Rawls holds the ideal political theory. I believe that this is in fact the best principle in which we should live. When viewing justice as fairness, this outcome will be the most favorable for all parties involved. In this society everyone benefits, so even if there are slight inequalities, the end result will come out better than if there was complete equality. So for this to work, then even the least advantaged must profit from the inequalities.
In addition, people should get the same, or be treated the same, or be treated as equals, in some respect (Arneson, 2013) a. Description: Egalitarianism is a trend in political philosophy. Egalitarian doctrines tend to rest on a background idea that all human persons are equal in fundamental worth or moral status. (Arneson, 2013). i.
“Rawls also emphasizes publicity as an aspect of fairness. In what he calls a well-ordered society the principles that order the basic structure are publicly known to do so, and the justifications for these principles are knowable by and acceptable to all reasonable citizens. The idea behind publicity is that since the principles for the basic structure will be coercively enforced, they should stand up to public scrutiny. The publicity condition requires that a society's operative principles of justice be neither esoteric nor ideological screens for deeper power relations: that in “public political life, nothing need be hidden.”
Also, when speaking of political integrity, he makes two important background assumptions. These background assumptions are that we all, as a society, believe in political fairness and that we know that different people hold different view about moral issues that they all treat as of great importance. From these assumptions and principles, Dworkin presents an interesting view of political compromise in the form of checkerboard laws. Checkerboard laws are laws that treat si... ... middle of paper ... ...xplained under either current ideal of fairness or justice, explaining his insistence for including political integrity as an additional ideal. Dworkin argues that society values political integrity for its own sake because of the resulting ability to have internal harmony without direct compromise.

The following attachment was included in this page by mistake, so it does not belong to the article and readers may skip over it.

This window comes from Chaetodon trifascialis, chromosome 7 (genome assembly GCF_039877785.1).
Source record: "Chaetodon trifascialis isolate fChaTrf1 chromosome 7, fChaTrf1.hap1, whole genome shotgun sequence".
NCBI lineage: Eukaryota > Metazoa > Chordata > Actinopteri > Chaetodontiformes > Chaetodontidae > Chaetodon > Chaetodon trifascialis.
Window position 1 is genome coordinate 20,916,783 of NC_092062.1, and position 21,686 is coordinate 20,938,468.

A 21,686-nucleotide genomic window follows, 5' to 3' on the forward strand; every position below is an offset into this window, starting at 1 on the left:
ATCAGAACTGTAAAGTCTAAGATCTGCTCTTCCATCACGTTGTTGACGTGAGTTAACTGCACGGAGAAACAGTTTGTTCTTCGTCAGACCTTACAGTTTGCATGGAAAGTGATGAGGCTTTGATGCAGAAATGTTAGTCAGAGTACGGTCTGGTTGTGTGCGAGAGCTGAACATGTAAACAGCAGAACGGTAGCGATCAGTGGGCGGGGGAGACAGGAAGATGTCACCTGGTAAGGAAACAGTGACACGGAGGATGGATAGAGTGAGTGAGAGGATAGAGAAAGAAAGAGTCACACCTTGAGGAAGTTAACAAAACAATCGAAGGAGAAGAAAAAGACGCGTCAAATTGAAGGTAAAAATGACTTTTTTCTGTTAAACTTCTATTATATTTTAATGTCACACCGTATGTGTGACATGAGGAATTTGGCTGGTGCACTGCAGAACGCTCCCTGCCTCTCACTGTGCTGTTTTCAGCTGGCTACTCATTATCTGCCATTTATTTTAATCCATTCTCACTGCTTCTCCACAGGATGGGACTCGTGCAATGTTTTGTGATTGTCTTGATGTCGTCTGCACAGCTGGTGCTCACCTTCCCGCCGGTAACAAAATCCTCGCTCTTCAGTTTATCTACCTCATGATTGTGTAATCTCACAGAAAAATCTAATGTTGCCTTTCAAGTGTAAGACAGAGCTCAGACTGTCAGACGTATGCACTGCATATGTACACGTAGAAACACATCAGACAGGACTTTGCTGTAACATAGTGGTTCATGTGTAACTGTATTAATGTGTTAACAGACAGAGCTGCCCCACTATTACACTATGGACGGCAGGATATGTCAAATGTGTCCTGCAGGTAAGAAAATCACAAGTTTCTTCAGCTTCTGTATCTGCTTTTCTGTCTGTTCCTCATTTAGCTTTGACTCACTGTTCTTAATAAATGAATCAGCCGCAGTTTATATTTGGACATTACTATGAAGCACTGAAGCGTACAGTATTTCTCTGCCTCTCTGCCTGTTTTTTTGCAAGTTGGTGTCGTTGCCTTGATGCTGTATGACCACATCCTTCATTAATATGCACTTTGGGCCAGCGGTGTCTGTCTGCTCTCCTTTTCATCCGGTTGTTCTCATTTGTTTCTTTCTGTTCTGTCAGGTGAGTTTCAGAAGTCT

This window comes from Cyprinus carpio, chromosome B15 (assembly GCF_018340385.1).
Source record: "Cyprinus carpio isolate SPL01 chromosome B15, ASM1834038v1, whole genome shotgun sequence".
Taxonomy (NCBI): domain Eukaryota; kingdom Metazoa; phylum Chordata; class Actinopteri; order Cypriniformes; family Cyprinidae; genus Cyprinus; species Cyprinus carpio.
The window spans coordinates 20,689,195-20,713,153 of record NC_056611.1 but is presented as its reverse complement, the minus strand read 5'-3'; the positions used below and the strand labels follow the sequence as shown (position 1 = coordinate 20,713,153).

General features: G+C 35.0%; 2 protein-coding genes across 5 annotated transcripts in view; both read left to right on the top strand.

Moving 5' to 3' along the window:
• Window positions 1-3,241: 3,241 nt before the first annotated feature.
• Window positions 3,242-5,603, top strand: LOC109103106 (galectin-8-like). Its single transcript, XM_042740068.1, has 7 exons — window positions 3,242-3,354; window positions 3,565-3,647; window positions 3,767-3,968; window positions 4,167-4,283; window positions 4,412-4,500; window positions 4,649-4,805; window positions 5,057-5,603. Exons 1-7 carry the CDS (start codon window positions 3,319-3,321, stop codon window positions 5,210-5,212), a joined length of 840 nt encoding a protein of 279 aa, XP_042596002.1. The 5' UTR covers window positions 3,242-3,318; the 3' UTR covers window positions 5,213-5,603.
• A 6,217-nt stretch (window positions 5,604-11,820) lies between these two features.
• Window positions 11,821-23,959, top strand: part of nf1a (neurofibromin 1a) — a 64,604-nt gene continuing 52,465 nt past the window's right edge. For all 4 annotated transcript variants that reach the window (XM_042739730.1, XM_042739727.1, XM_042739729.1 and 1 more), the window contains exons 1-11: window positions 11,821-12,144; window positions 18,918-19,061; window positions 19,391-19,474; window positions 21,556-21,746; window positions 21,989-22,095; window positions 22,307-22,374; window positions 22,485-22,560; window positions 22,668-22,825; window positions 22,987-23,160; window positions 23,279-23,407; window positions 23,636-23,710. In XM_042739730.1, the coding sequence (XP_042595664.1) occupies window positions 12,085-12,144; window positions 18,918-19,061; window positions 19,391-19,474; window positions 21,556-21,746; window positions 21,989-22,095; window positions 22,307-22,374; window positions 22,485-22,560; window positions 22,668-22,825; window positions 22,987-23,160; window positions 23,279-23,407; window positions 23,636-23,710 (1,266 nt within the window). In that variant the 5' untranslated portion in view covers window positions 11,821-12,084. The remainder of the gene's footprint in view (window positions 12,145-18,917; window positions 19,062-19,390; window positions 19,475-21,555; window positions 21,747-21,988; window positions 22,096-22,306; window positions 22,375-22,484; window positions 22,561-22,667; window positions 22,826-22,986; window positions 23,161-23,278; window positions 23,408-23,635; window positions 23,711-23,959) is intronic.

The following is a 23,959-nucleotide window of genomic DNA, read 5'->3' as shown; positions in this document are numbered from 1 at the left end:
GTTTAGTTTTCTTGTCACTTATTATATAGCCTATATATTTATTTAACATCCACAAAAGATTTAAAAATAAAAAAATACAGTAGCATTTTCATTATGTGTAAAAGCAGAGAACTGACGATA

Introduction The term ethics s defined as a set of moral principles that a person or society sets to govern their behaviors (Iqbal, Bhatti, & Zaheer, 2013). This definition is concomitant with the idea of knowing what is right and wrong and making a conscious decision to follow what is right (Paul & Elder, 2006). Conversely, a system of ethics is a set of instructions that govern an organization or particular social structure. This includes a combination of interrelated values that are devised as the most appropriate mode of conduct for a particular social structure (Paul & Elder, 2006). Obligations to Society My personal code of ethics is closely related to utilitarianism.